In fairytales the white knight recues the damsel in distress, falls in love, and saves the day – charming isn’t it?
However, real-life knights are men and women who enter into romantic relationships with damaged and vulnerable partners, hoping that love will transform their partner’s behavior; a relationship pattern that seldom leads to a storybook ending.
The rescuer enters the relationship (romantic or otherwise) wanting to slay the other person’s metaphorical dragons.
Yet, the only person who can slay those dragons from the past is the person who they’re following.
So let me ask you: Are you a rescuer?
Do you have white knight syndrome?
And if so, are you aware of the damage this could be doing to the person you’re trying to save?
These dragons come in many different forms: financial debt, substance abuse, depression, loneliness, and medical issues, even the inability to cook!
Imagine you’ve always cooked for your husband, and then you need to go away for work for a couple of weeks.
Your husband never having needed to cook himself feels lost in the kitchen.
With no idea on how to prepare a meal – he either eats out (mostly rubbishy foods) or starves.
Consider if you – the wife – had created a space that allowed your husband to cook occasionally and get, at least a grasp, on how to put a meal together.
Chances are he would be able to fend for himself when you’re gone.
He wouldn’t be reliant on you in any way.
While it’s a lovely notion to want to come in and look after another person, most people fail to see how this actually stunts the other person’s growth.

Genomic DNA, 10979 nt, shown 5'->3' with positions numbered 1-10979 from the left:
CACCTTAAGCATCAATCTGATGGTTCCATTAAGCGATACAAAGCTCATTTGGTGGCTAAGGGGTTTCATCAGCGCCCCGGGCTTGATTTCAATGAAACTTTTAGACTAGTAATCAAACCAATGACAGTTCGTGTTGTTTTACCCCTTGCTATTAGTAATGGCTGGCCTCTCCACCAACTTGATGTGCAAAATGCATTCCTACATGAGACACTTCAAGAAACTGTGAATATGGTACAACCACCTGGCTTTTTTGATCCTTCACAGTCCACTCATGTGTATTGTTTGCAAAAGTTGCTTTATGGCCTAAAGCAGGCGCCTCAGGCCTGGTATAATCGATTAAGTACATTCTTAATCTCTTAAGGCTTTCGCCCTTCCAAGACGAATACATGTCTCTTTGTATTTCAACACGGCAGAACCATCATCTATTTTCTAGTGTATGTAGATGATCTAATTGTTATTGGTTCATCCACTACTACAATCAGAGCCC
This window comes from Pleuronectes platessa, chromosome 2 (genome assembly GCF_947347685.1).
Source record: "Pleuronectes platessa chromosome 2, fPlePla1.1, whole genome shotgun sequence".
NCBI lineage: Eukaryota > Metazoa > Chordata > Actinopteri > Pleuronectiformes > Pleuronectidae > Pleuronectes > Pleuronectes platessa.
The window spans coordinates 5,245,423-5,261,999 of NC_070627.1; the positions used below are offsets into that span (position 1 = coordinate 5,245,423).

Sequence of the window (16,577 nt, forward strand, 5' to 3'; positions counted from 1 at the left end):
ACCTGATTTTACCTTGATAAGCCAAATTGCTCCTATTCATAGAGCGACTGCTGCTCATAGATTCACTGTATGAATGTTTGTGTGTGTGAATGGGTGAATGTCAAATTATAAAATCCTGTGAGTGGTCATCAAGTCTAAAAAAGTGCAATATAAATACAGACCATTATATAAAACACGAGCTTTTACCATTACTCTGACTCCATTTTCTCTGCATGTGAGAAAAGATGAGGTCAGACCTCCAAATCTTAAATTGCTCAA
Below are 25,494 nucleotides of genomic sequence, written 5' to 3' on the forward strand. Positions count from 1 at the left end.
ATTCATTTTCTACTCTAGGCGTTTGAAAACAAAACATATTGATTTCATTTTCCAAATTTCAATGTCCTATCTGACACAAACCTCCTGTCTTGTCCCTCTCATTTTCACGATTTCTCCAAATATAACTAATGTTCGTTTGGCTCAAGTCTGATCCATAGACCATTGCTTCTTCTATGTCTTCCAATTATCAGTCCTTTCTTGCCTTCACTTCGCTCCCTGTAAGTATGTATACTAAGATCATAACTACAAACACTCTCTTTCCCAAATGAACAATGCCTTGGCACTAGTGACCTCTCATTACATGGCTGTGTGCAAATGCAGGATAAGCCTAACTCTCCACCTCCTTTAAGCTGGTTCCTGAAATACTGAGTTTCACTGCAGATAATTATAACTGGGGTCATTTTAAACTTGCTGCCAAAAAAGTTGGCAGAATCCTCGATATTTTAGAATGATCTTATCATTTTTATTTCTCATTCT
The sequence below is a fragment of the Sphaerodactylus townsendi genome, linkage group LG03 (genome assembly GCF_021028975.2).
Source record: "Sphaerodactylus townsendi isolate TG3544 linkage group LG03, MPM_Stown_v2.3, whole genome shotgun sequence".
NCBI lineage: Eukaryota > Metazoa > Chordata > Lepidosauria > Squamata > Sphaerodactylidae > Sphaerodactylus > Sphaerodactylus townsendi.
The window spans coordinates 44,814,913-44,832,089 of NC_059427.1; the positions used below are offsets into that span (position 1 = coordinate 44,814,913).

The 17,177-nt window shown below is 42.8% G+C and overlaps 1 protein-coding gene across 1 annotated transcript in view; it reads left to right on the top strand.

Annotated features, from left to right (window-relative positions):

What you’ll also find is often people keep busy looking after (or rescuing) others so they don’t have to look at their own gunk.
Imagine you’ve fallen down in combat – you’re injured.
But you’re set on defending someone else on the battlefield.
Your weakness, due to the wound, will slow you down and perhaps put both of your lives in danger.
And because you’ve never let this person fight their own wars, they are now at a disadvantage.
The simple truth is: You can’t rescue another person.
Especially if they don’t want to be rescued.
Sure, they may be struggling through life, but that doesn’t mean on a deeper level they want it to end.
You can create an environment and act in certain ways that will help a person help themselves, but you can’t force those changes.
As you’ve read, coming in and recusing a person actually disables them.
It may be hard to watch a loved one fall off their horse without running to their side each time.
But sometimes letting people trip up in order to grow is part of the journey.
Sometimes being a little hard on a lover or friend is needed for them to give up the story and do what’s needed to get back on that horse of their own accord.
Giving up the ‘rescuer’ inside of you, is what will open the way to an equal and empowered relationship – one that can have a ‘Happily Ever After’.